Menopausal women often complain of brain freeze/fog, memory loss and forgetfulness. This symptom came very high on the agenda of my interviewees with many of them being concerned that it could be an early sign of dementia.
Symptoms of Memory Loss Associated with Menopause
• “Fuzzy” thinking
• Forgetting a recent event and remembering it later
• Difficulty concentrating
A study published by the journal, Menopause, carried out by Dr Miram Weber a Neuropsychologist at the University of Rochester Medical Centre, California in March 2012, concluded that memory problems experienced by women in their 40s and 50s as they approach menopause (perimenopause) and go through menopause are undeniable and that this symptom appears to be the most acute during the early period of postmenopause (the stage immediately following your last period).
Dr Weber says that if a woman is approaching menopause and feels she is having memory problems, no one should brush it off or attribute it to a busy lifestyle.
According to Dr Weber “when someone gives you a new piece of information it might be helpful to repeat it out loud, or for you to say it back to the person to confirm it – it will help you to hold that information for longer,” and “you need to do a little more work to make sure the information gets into your brain permanently. It may help to realise that you shouldn’t expect to be able to remember everything after hearing it only once.”
Interestingly the study did not find any link between menopause memory loss and hormone levels but did find that women who reported memory difficulties were more likely to experience symptoms of depression, anxiety and sleep difficulties.
Although the study did not find any correlation between menopause memory loss and hormone levels, we do know that:
- The hippocampus is an area of the brain responsible for memory.
- Estrogen increases production levels of a neurotransmitter that directly influences memory.
- Estrogen also promotes increased blood flow to the brain – influencing memory and other important brain functions such as mood, emotions and concentration.
- During menopause estrogen levels fluctuate and decline which causes a decrease in the production of neurotransmitters.
Types of Memory
Short-term memory: Ability to remember information for short moments i.e. remembering what you did the last week.
Long-term memory: Ability to recall distant past activities
Recent memory: Ability to recall day-to-day events as well as learning new information.
Declarative memory: Ability to remember and memorise.
Sensory memory: Ability to recognise sounds, smells and sights.
Procedural memory: Ability to remember motor skill such as how to walk, eat, ride a bike.
Lifestyle Solutions to Prevent Menopause Memory Loss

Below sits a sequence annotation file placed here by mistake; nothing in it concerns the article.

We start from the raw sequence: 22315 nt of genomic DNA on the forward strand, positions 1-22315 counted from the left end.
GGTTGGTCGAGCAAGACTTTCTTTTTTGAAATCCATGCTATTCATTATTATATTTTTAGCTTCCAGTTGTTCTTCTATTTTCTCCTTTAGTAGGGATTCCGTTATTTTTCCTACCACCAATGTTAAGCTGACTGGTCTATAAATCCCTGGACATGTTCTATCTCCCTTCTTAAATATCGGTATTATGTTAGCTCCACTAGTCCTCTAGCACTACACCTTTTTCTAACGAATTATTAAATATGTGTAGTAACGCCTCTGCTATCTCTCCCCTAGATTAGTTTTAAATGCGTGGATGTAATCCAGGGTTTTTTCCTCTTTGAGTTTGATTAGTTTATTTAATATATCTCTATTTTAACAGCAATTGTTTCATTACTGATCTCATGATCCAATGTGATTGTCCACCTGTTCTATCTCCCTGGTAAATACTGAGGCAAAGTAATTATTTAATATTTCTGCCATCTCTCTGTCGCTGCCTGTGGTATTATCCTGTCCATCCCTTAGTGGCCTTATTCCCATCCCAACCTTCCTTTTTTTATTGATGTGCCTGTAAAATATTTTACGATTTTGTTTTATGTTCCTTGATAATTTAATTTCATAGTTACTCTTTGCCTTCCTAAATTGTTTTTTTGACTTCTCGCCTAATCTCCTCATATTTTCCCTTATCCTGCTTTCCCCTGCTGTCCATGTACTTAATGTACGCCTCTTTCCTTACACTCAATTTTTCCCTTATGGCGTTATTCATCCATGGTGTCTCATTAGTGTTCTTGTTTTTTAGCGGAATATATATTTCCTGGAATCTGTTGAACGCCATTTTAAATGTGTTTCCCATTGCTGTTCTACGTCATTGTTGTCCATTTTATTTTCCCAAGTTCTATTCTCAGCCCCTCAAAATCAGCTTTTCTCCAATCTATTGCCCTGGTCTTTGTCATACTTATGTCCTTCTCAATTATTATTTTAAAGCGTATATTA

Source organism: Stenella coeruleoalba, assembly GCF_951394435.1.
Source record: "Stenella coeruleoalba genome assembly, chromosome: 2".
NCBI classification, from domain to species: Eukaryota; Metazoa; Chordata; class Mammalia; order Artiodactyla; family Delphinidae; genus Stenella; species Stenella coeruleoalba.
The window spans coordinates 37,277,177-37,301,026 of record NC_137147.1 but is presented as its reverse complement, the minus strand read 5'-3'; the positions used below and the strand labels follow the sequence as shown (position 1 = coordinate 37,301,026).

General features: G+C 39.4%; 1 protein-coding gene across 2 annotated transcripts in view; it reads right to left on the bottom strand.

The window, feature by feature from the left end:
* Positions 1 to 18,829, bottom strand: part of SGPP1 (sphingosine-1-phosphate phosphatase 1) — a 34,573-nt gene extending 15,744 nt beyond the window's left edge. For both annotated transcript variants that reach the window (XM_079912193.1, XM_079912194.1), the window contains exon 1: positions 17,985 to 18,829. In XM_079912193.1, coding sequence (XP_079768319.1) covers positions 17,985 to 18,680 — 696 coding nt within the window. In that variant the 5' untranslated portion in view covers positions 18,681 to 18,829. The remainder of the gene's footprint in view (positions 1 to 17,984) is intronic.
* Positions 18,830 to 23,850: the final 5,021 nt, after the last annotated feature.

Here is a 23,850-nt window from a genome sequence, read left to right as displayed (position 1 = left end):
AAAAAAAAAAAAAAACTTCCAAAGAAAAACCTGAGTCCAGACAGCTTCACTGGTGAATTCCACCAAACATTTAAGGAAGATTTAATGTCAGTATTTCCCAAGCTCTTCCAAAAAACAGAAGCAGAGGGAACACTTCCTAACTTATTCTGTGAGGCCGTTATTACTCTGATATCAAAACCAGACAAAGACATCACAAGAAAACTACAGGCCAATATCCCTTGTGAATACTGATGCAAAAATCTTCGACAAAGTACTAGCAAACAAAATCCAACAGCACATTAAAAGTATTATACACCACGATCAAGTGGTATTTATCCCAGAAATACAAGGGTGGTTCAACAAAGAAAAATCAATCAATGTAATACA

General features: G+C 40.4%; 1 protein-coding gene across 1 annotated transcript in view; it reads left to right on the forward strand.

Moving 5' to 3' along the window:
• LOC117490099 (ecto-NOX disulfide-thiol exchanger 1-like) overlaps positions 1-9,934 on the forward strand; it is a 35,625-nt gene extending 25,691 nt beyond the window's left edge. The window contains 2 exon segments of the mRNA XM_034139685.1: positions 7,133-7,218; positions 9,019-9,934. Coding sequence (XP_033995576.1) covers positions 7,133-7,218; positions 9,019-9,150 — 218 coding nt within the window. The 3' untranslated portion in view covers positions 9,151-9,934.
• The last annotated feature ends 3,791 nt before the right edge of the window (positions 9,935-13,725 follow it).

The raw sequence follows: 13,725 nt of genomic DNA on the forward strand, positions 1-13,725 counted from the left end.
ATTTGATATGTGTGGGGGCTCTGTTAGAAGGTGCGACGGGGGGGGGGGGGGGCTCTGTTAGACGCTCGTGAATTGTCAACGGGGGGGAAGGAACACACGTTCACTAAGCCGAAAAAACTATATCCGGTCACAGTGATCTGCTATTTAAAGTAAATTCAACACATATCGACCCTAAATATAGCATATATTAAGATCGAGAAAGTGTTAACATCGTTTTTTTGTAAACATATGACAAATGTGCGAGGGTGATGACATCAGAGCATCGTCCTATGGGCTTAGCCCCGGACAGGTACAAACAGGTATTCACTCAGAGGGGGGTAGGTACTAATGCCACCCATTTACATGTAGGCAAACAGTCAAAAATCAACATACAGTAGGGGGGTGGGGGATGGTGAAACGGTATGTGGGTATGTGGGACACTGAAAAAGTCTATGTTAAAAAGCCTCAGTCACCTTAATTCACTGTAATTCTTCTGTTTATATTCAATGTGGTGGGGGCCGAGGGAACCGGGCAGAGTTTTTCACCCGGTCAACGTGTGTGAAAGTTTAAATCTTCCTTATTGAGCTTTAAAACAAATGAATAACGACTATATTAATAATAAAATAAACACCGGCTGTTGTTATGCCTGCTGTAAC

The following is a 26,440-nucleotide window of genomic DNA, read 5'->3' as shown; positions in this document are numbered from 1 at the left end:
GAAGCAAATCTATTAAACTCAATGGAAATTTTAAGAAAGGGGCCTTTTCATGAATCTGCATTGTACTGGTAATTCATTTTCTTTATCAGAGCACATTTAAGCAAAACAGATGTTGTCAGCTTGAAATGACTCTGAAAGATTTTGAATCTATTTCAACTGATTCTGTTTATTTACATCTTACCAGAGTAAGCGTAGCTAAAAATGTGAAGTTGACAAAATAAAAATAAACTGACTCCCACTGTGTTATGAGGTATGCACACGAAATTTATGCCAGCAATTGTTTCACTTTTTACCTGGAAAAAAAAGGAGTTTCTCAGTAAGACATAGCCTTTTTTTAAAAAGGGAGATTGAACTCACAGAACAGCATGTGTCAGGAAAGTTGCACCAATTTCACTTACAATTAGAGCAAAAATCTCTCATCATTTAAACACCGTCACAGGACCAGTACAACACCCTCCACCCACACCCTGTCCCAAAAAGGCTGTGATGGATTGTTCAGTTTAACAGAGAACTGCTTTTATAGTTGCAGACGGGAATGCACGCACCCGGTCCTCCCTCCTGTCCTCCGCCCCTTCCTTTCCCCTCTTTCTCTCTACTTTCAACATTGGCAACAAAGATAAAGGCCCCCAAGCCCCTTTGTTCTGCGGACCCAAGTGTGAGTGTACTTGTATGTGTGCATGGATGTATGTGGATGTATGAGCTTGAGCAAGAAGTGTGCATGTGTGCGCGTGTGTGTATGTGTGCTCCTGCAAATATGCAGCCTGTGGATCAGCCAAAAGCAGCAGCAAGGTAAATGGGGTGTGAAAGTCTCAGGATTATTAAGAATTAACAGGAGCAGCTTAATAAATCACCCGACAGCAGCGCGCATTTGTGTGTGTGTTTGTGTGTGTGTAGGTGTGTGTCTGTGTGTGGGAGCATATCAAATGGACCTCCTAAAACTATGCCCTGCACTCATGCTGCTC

Activate your Brain
Just like the rest of your body your brain needs to be exercised too. How? Crossword puzzles, brain teasers like Sudoku, learning a new language…
Get Plenty of Rest
Menopause insomnia is one of the most common symptoms of menopause and is related to many other symptoms such as night sweats. Sleep will keep your energy levels up enabling you to think clearly and retain information.
Proper nutrition is one of the primary solutions to relief from all menopause symptoms. Eat plenty of fruit and vegetables and a balance of protein and carbohydrates. Avoid alcohol as this impairs memory.
Foods that have been linked with improved mental acuity (sharpness of the mind) include: fish, legumes, soy products, blueberries, spinach and sunflower seeds.
Omega 3 acids may also help the ability to concentrate.
Reduce Stress Levels
All menopausal women experience some level of stress. Menopause symptoms such as weight gain, hot flushes and night sweats and loss of libido all contribute to stress. Stress causes your body to release the hormone cortisol.
Contemplative practices such as yoga, tai chi and aerobic exercises such as swimming and walking will help to reduce stress.
Try to keep your stress levels under control by taking regular breaks and get out in the fresh air where possible.
Form connections to remember people’s names or important information.
Make notes of everything significant related to your work so that you have it to hand when you need it.
If you are concerned about the severity of your menopause memory lapses you must seek medical advice, especially if you are finding it difficult to recall information you have known and used for years.
‘Brain Fog’ of Menopause Confirmed (Mar 2012) Retrieved from https://www.urmc.rochester.edu/news/story/3436/brain-fog-of-menopause-confirmed.aspx
Gayatri D. Dr., Hahn, K., Massimi, S., Zhivotovskaya, E., (2005) Prevalence of memory loss complaints and other symptoms associated with the menopause transition. Gender Medicine, 2005, vol. 2.
Myers, C. E. Categories of Memory Systems. Memory Loss & the Brain. Retrieved from http://www.memorylossonline.com.
Weil, A. MD. (Dec 2011) Does Menopause Affect Memory Loss? Retrieved from http://www.prevention.com/health/brain-health/does-menopause-affect-memory-loss
Miller, M.(Apr 2013) Short-term Memory Los and Brain Fog in Perimenopause. Retrieved from http://www.healthline.com/health-blogs/hold-that-pause/short-term-memory-loss-brain-fog-perimenopause
Greendale, G.A. MD., Derby, C. A. Ph.D., Maki, P. M. Ph.D., (Sep 2012) Retrieved from http://www.ncbi.nlm.nih.gov/pmc/articles/PMC3185244/
Menopause Symptoms: Memory Problems. Retrieved from http://www.breastcancer.org/tips/menopausal/treat/memory-problems
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